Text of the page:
by Jack Warren
This may seem a bit redundant to those who read my column, Be Accessible, a few weeks ago, but this specific angle was brought to mind by a story related to me by an acquaintance recently. During our conversation, he told the story of his young son who had written a letter to the head football coach for his favorite college football team. That was one year ago and he hasn’t heard back. Now let me immediately interject that this is completely reasonable. As I’ve mentioned many times, I know too well the avalanche of information under which the typical college (and even high school) coach is buried. I only write this today to encourage you to factor in the benefits and consequences.
When I was a boy, long before the days of the internet, I decided to reach out to my favorite Major League Baseball player. I had no way to look up his address, so like a kid who’s penned a letter to “Santa Claus, North Pole”, I naively addressed the letter to “Tiger Stadium, Detroit, Michigan.” My adult self would have been surprised to have received any kind of reply, but my young, optimistic self whole-heartedly expected a reply. And what do you know – several weeks later I received an envelope with my name on it and a return address with the beautiful navy and orange Tiger logo. Inside was an autographed photo. I didn’t change my allegiance from the Cubs, but this player still remains my favorite of all-time.
Here’s the deal. Every day you’ve got chances to make an impact (as I wrote in my column Ten Second Impact), but one of the barriers to doing this effectively is by not developing some kind of system to at least acknowledge your inbound communications. How many lifelong fans of your program have you made by doing something as simple as shaking the hand of a fan who’s wearing your team’s jersey at the grocery store? I think about Arizona State’s Tracy Smith recently setting aside one hour for an impromptu Q&A session on Twitter. What random benefit might Coach Smith have gained by this small expenditure of time and effort?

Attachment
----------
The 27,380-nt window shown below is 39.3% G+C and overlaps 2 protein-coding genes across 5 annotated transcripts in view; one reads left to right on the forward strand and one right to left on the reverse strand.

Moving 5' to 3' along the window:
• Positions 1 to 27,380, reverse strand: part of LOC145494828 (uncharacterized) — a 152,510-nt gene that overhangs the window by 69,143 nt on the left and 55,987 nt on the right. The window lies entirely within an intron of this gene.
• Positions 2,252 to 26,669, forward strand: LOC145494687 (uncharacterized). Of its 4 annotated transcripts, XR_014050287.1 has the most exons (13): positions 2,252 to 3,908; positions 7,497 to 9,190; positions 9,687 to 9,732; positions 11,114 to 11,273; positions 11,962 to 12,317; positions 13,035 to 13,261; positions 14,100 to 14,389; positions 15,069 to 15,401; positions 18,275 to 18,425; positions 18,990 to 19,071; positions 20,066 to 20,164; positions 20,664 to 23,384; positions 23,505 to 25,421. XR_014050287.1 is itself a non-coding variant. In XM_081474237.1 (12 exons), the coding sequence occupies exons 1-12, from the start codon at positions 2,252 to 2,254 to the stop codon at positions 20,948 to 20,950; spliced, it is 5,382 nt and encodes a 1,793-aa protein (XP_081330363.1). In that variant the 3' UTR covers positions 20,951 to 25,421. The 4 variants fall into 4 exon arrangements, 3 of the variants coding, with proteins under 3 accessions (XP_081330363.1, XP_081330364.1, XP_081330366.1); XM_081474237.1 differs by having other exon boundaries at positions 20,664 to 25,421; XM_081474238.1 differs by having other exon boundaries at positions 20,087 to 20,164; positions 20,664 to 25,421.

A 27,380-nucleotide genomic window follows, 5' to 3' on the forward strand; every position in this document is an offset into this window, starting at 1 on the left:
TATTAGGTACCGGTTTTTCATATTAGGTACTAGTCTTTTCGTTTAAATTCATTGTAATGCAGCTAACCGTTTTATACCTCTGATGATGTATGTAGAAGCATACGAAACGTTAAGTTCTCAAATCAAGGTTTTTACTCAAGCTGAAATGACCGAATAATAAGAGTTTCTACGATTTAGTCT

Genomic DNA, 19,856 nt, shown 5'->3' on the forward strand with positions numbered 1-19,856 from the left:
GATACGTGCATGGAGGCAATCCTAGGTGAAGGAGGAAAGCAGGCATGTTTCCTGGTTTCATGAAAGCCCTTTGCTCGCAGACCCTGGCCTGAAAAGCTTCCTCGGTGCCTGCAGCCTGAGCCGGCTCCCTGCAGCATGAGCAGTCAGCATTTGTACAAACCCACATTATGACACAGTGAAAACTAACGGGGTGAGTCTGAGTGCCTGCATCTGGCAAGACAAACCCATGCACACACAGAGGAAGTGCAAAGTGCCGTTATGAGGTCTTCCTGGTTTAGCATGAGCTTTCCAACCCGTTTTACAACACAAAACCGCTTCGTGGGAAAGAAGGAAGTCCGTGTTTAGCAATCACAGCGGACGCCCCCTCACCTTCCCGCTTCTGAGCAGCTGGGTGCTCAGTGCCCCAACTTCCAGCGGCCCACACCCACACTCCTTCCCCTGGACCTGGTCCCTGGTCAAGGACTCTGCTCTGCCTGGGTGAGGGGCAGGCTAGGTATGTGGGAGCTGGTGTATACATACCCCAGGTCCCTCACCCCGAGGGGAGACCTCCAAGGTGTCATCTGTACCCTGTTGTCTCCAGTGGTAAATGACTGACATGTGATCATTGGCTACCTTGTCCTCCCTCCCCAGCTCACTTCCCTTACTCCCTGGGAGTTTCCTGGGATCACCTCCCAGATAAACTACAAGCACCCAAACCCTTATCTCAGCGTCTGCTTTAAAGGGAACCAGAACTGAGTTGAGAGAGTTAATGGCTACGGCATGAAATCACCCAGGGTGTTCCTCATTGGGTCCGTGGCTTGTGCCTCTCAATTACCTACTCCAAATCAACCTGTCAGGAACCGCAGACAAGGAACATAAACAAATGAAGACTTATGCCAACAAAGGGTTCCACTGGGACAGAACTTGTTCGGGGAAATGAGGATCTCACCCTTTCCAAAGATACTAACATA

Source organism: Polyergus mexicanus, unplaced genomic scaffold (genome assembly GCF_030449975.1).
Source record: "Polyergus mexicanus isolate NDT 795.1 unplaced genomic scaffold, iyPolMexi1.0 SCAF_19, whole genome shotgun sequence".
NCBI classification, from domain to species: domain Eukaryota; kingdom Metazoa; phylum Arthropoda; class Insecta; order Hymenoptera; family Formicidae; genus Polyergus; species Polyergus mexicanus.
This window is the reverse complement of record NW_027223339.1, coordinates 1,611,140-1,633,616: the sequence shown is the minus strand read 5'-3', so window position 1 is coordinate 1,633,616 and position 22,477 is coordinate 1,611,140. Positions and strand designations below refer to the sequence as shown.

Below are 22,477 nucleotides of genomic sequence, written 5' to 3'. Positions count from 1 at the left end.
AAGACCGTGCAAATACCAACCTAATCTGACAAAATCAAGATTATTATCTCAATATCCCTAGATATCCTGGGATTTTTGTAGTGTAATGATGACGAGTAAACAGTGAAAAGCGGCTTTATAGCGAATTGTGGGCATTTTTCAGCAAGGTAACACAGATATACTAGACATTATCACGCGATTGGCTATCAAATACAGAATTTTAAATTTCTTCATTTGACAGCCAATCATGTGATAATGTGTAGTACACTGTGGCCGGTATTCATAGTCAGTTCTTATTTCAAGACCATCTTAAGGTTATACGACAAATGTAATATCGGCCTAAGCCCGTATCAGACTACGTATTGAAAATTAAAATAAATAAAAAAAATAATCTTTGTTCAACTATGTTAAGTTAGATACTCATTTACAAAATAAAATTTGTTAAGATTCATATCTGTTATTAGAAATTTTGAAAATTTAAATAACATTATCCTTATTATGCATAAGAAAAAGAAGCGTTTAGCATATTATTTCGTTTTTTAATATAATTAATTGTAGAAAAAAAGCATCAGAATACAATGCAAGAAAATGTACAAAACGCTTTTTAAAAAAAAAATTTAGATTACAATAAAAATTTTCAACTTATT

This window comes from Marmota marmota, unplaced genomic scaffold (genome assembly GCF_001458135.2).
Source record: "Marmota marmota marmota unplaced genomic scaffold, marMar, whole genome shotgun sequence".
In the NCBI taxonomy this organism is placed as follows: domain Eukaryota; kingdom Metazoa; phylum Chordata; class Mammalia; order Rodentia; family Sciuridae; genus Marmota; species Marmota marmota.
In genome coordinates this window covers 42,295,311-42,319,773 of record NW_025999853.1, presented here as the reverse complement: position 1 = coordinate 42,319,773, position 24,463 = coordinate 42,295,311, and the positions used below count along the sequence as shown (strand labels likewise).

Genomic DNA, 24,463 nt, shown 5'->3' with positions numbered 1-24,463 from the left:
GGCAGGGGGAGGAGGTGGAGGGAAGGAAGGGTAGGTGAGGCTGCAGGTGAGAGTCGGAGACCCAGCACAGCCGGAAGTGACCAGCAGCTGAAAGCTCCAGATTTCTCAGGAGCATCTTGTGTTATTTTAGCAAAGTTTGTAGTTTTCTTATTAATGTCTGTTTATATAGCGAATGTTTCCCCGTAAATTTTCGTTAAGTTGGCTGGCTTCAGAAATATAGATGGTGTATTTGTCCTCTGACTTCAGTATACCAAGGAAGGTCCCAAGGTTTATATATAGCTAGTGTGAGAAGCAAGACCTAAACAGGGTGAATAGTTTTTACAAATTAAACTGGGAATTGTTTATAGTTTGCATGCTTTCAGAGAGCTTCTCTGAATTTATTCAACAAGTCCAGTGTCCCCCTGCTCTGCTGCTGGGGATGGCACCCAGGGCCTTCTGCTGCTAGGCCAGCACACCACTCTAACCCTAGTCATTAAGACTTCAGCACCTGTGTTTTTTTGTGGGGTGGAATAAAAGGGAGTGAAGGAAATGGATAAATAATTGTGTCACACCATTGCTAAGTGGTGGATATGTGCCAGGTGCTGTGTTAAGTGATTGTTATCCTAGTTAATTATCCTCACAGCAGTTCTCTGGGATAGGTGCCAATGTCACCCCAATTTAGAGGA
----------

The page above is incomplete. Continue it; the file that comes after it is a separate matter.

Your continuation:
On the other hand, a letter or email comes into your office and because you are very, very busy, you don’t just fail to answer the communication, you don’t even acknowledge its existence. I’d like to say it’s unacceptable, but that’s really taking it too far. What you have potentially done, however, is drive a wedge between you and a fan (or someone seeking advice or information).
So what can be done? In the worst case scenario, set up an auto-reply for your email. The auto-reply ought to state something to the effect that 1) you appreciate the note, 2) you try, but can’t get to everything, and 3) if you don’t hear back, please follow up again. For your regular mail, have a stack of postcards on which you can pen a quick response. Have a staff member address and mail the cards.
This is not meant as a comprehensive checklist on how to handle communications. You can find adequate information on that from many resources. Let it be sufficient to say, however, that the time and resources spent in this one area may pay big dividends down the road.
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